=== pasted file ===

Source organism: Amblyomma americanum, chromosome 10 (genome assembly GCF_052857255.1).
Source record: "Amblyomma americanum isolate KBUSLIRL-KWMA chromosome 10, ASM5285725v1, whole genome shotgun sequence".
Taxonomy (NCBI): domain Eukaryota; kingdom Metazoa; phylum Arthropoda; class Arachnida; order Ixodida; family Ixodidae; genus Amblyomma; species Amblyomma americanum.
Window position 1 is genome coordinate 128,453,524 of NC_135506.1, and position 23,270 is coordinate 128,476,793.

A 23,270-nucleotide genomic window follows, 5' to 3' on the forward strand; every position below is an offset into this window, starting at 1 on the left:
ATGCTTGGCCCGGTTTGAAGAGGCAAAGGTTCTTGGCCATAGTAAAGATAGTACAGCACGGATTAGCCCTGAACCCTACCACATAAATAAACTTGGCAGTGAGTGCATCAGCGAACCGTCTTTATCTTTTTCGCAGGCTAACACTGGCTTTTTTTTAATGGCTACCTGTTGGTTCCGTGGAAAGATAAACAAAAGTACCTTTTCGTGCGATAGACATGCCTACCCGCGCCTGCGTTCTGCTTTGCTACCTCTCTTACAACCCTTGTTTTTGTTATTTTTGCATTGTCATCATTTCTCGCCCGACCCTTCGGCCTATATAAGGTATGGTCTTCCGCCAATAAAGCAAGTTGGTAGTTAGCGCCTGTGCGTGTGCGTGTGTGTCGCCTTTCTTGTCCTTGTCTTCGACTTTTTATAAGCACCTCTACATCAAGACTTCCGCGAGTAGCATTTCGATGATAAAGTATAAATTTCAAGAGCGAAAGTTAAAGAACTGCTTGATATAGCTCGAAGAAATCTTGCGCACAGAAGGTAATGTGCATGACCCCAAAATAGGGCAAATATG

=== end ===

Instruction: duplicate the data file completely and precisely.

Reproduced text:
Source organism: Amblyomma americanum, chromosome 10 (genome assembly GCF_052857255.1).
Source record: "Amblyomma americanum isolate KBUSLIRL-KWMA chromosome 10, ASM5285725v1, whole genome shotgun sequence".
Taxonomy (NCBI): domain Eukaryota; kingdom Metazoa; phylum Arthropoda; class Arachnida; order Ixodida; family Ixodidae; genus Amblyomma; species Amblyomma americanum.
Window position 1 is genome coordinate 128,453,524 of NC_135506.1, and position 23,270 is coordinate 128,476,793.

A 23,270-nucleotide genomic window follows, 5' to 3' on the forward strand; every position below is an offset into this window, starting at 1 on the left:
ATGCTTGGCCCGGTTTGAAGAGGCAAAGGTTCTTGGCCATAGTAAAGATAGTACAGCACGGATTAGCCCTGAACCCTACCACATAAATAAACTTGGCAGTGAGTGCATCAGCGAACCGTCTTTATCTTTTTCGCAGGCTAACACTGGCTTTTTTTTAATGGCTACCTGTTGGTTCCGTGGAAAGATAAACAAAAGTACCTTTTCGTGCGATAGACATGCCTACCCGCGCCTGCGTTCTGCTTTGCTACCTCTCTTACAACCCTTGTTTTTGTTATTTTTGCATTGTCATCATTTCTCGCCCGACCCTTCGGCCTATATAAGGTATGGTCTTCCGCCAATAAAGCAAGTTGGTAGTTAGCGCCTGTGCGTGTGCGTGTGTGTCGCCTTTCTTGTCCTTGTCTTCGACTTTTTATAAGCACCTCTACATCAAGACTTCCGCGAGTAGCATTTCGATGATAAAGTATAAATTTCAAGAGCGAAAGTTAAAGAACTGCTTGATATAGCTCGAAGAAATCTTGCGCACAGAAGGTAATGTGCATGACCCCAAAATAGGGCAAATATG